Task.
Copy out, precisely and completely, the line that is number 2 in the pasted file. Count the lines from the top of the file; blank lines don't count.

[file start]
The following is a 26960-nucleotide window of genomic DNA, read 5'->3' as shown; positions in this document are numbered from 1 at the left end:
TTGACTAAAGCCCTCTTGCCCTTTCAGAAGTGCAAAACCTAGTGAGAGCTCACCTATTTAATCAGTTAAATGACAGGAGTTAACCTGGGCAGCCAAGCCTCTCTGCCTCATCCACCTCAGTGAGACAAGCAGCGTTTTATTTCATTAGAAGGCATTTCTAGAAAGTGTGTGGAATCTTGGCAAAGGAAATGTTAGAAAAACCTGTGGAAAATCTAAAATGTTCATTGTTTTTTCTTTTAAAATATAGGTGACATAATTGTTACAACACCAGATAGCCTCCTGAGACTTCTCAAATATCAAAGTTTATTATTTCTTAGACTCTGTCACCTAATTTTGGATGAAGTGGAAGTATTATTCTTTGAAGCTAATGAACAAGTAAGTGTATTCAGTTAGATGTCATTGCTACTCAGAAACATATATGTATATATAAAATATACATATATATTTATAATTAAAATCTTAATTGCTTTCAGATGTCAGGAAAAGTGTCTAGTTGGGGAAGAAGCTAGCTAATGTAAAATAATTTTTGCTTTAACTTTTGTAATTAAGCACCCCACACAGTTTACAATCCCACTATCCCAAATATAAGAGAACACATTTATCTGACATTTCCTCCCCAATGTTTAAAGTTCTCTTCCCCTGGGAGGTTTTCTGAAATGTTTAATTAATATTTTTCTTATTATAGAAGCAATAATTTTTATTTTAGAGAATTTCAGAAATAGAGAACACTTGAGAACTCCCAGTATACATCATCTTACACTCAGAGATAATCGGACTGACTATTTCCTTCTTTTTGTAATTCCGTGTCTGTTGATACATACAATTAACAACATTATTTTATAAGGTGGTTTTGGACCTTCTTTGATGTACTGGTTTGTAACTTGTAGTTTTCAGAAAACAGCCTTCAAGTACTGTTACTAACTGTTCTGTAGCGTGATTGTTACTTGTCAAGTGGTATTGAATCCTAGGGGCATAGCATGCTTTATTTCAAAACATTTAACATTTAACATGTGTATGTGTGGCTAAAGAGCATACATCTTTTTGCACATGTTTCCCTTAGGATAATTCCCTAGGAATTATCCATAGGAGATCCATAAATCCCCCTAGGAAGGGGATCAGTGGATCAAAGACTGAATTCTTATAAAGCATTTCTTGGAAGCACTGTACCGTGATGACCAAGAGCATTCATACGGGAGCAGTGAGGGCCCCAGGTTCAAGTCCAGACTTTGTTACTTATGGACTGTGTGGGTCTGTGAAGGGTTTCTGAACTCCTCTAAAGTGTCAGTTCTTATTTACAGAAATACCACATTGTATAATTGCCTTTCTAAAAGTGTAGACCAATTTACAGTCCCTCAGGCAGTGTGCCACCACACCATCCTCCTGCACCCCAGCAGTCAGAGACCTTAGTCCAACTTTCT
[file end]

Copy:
TTGACTAAAGCCCTCTTGCCCTTTCAGAAGTGCAAAACCTAGTGAGAGCTCACCTATTTAATCAGTTAAATGACAGGAGTTAACCTGGGCAGCCAAGCCTCTCTGCCTCATCCACCTCAGTGAGACAAGCAGCGTTTTATTTCATTAGAAGGCATTTCTAGAAAGTGTGTGGAATCTTGGCAAAGGAAATGTTAGAAAAACCTGTGGAAAATCTAAAATGTTCATTGTTTTTTCTTTTAAAATATAGGTGACATAATTGTTACAACACCAGATAGCCTCCTGAGACTTCTCAAATATCAAAGTTTATTATTTCTTAGACTCTGTCACCTAATTTTGGATGAAGTGGAAGTATTATTCTTTGAAGCTAATGAACAAGTAAGTGTATTCAGTTAGATGTCATTGCTACTCAGAAACATATATGTATATATAAAATATACATATATATTTATAATTAAAATCTTAATTGCTTTCAGATGTCAGGAAAAGTGTCTAGTTGGGGAAGAAGCTAGCTAATGTAAAATAATTTTTGCTTTAACTTTTGTAATTAAGCACCCCACACAGTTTACAATCCCACTATCCCAAATATAAGAGAACACATTTATCTGACATTTCCTCCCCAATGTTTAAAGTTCTCTTCCCCTGGGAGGTTTTCTGAAATGTTTAATTAATATTTTTCTTATTATAGAAGCAATAATTTTTATTTTAGAGAATTTCAGAAATAGAGAACACTTGAGAACTCCCAGTATACATCATCTTACACTCAGAGATAATCGGACTGACTATTTCCTTCTTTTTGTAATTCCGTGTCTGTTGATACATACAATTAACAACATTATTTTATAAGGTGGTTTTGGACCTTCTTTGATGTACTGGTTTGTAACTTGTAGTTTTCAGAAAACAGCCTTCAAGTACTGTTACTAACTGTTCTGTAGCGTGATTGTTACTTGTCAAGTGGTATTGAATCCTAGGGGCATAGCATGCTTTATTTCAAAACATTTAACATTTAACATGTGTATGTGTGGCTAAAGAGCATACATCTTTTTGCACATGTTTCCCTTAGGATAATTCCCTAGGAATTATCCATAGGAGATCCATAAATCCCCCTAGGAAGGGGATCAGTGGATCAAAGACTGAATTCTTATAAAGCATTTCTTGGAAGCACTGTACCGTGATGACCAAGAGCATTCATACGGGAGCAGTGAGGGCCCCAGGTTCAAGTCCAGACTTTGTTACTTATGGACTGTGTGGGTCTGTGAAGGGTTTCTGAACTCCTCTAAAGTGTCAGTTCTTATTTACAGAAATACCACATTGTATAATTGCCTTTCTAAAAGTGTAGACCAATTTACAGTCCCTCAGGCAGTGTGCCACCACACCATCCTCCTGCACCCCAGCAGTCAGAGACCTTAGTCCAACTTTCT